A hermetic seal 58 is formed between the optical element 56 and the mount 54 by way of a brazing or soldering process, and a hermetic seal 76 is formed between the mount 54 and the front body 74 by way of a conventional welding process, such as laser welding. Another hermetic seal 82 is formed at the bond interface 84 coupling the front body 74 and the bridge member 70 by way of a conventional welding process, such as laser welding. An additional hermetic seal 86 is formed at the bond interface 88 coupling the bridge member 70 and the main body 72 by way of explosion welding. In this manner, the metal comprising the bulk of the housing 26 (that is, the main body 72) is effectively hermetically joined to the dissimilar metal of the front body 74 and the mount 54 by way of the bridge 70, facilitating the hermetic joining of the mount 54 to the optical element 56 in order to form the complete hermetically-sealed autoclavable video camera head 22.

FIG. 6 illustrates an example method of manufacturing a hermetically-sealed autoclavable video camera housing. The process begins in step 90, where a hermetic joint is formed at an interface between two pieces of metal stock in the form of a metal slab and a metal plate to be machined into a bridge member and a front body of the video camera housing, respectively. In this implementation, the slab (front body) is composed of a relatively high-thermal-conductivity metal, for example, greater than about 25 W/m K, such as aluminum or an aluminum alloy, and the plate (bridge member) is composed of a dissimilar metal such as stainless steel.

Then, in step 92, the bridge and the front housing are machined to provide an opening for a window to allow an optical image to pass into the interior of the video camera housing. Next, in step 94, a hermetic joint is formed by way of soldering or brazing at an interface between an optical element, which is composed of an optical ceramic material such as sapphire, and the mount.

Subsequently, in step 96, a hermetic joint is formed by way of a bonding method, such as laser welding, at an interface between the mount and the bridge. Then, in step 98, a hermetic joint is formed by a bonding method, such as laser welding, at an interface between the front body and a main body of the video camera housing, which is also composed of the high-thermal-conductivity metal.

FIG. 7 illustrates another example method of manufacturing a hermetically-sealed autoclavable video camera housing. The process begins in step 100, where a hermetic seal is formed by explosion welding at an interface between two pieces of metal stock in the form of a metal block and a metal plate to be machined into a main body of the video camera housing and a bridge member, respectively. In this implementation, the block (main body) is composed of a relatively high-thermal-conductivity metal, for example, greater than about 25 W/m K, such as aluminum or an aluminum alloy, and the plate (bridge, member) is composed of a dissimilar metal such as stainless steel. Thus, the bridge member serves as an attachment surface for the joining of an additional component of the dissimilar metal.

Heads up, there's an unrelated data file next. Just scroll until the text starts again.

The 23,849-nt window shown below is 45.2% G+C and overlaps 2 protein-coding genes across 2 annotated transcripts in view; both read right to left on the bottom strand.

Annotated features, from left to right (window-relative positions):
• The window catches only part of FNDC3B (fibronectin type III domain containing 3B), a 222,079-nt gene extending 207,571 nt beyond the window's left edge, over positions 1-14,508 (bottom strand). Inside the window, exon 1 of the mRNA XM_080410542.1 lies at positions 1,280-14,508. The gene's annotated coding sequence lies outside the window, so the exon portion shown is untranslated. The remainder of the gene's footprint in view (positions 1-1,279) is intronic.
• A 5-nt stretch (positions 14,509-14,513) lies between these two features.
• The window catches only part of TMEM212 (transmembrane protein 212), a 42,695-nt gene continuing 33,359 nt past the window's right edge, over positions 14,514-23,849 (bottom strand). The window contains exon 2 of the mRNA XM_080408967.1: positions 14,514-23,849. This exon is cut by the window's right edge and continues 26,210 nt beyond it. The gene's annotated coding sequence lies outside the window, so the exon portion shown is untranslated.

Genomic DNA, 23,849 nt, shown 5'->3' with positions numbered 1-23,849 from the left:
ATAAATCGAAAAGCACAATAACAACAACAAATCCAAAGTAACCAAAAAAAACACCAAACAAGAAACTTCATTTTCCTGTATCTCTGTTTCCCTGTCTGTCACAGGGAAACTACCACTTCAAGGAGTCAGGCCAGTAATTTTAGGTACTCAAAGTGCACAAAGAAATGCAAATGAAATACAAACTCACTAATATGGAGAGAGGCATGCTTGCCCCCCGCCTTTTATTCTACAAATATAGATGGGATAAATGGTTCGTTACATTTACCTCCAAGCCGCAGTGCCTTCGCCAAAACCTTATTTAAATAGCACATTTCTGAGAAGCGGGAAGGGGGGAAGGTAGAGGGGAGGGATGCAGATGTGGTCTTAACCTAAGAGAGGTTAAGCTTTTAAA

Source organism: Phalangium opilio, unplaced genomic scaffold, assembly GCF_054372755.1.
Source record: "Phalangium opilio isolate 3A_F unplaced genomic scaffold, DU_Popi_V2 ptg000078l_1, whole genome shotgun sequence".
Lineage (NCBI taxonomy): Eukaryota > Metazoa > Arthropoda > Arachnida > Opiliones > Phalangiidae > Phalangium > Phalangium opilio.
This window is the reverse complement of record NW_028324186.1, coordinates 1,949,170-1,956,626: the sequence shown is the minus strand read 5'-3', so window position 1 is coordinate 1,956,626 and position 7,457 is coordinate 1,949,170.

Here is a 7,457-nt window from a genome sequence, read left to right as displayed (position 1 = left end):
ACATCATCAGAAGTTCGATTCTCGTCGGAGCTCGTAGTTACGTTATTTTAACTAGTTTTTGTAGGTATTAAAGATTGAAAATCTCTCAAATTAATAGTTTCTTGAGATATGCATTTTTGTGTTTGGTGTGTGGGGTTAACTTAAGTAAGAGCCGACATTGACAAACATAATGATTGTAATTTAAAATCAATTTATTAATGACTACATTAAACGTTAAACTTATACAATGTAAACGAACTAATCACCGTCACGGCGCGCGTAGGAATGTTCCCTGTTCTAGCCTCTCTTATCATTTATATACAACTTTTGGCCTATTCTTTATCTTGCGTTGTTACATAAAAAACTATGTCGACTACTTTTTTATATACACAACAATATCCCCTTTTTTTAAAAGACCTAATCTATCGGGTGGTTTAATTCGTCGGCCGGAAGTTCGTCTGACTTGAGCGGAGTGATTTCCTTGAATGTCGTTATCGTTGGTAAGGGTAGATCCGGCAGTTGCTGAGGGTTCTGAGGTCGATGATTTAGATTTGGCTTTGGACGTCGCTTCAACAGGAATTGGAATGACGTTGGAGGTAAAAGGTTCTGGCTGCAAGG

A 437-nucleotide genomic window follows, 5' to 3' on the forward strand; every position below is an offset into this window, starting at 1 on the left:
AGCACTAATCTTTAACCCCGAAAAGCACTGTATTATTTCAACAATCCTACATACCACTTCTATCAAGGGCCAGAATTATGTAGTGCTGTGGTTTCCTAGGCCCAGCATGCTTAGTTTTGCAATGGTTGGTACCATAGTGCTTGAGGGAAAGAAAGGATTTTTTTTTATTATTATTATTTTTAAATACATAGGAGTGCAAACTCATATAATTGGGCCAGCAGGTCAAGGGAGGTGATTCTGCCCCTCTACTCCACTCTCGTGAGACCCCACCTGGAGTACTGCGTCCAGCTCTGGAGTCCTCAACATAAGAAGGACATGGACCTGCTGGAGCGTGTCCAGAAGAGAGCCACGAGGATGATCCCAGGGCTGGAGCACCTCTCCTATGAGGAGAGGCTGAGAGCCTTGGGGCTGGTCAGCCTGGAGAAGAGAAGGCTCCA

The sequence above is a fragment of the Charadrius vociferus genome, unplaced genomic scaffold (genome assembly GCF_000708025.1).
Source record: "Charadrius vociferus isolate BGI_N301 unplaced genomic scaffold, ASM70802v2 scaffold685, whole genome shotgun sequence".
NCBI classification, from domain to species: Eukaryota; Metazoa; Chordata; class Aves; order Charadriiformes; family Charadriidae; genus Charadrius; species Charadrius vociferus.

Then, in step 102, the main body and the bridge are machined to provide a partial housing of the video camera housing. Next, in step 104, the optical element, which is composed of sapphire, is brazed to the mount, which is composed of the dissimilar metal, such as stainless steel. Subsequently, in step 106, a hermetic seal is formed by means such as laser welding at an interface between a window mount and the front body, which are composed of the dissimilar metal. In this implementation, the front housing has been previously machined in a preliminary process to provide an opening for a window to allow an optical image to pass into the interior of the video camera housing. Next, in step 108, a hermetic joint is formed by a bonding method, such as laser welding, at an interface between the front body of the housing and the bridge member.

Additionally, alternative implementations of the autoclavable video camera head and method of manufacture include an optical element composed of any suitable natural or synthetic optical ceramic material, for example, sapphire, spinel (magnesium aluminum oxide, MgAl2O4), nitrogen-stabilized aluminum oxide (aluminum oxynitride or ALON™, Al23O27N5), or the like. Moreover, alternative implementations include a housing partially or wholly composed of any suitable material having relatively high thermal conductivity, for example between about 25 W/m K and about 100 W/m K, greater than about 25 W/m K, greater than about 50 W/m K, greater than about 100 W/m K, or more. Examples of materials having relatively high thermal conductivity include aluminum (Al), copper (Cu), silver (Ag), gold (Au) and alloys of these metals, such as bronze, phosphor bronze, brass, constantan and 2024-T6, 6061 and 4047 aluminum alloys.

It will be understood that various modifications may be made. For example, useful results still could be achieved if steps of the disclosed techniques were performed in a different order and/or if components in the disclosed systems were combined in a different manner and/or replaced or supplemented by other components. Accordingly, other implementations are within the scope of the following claims.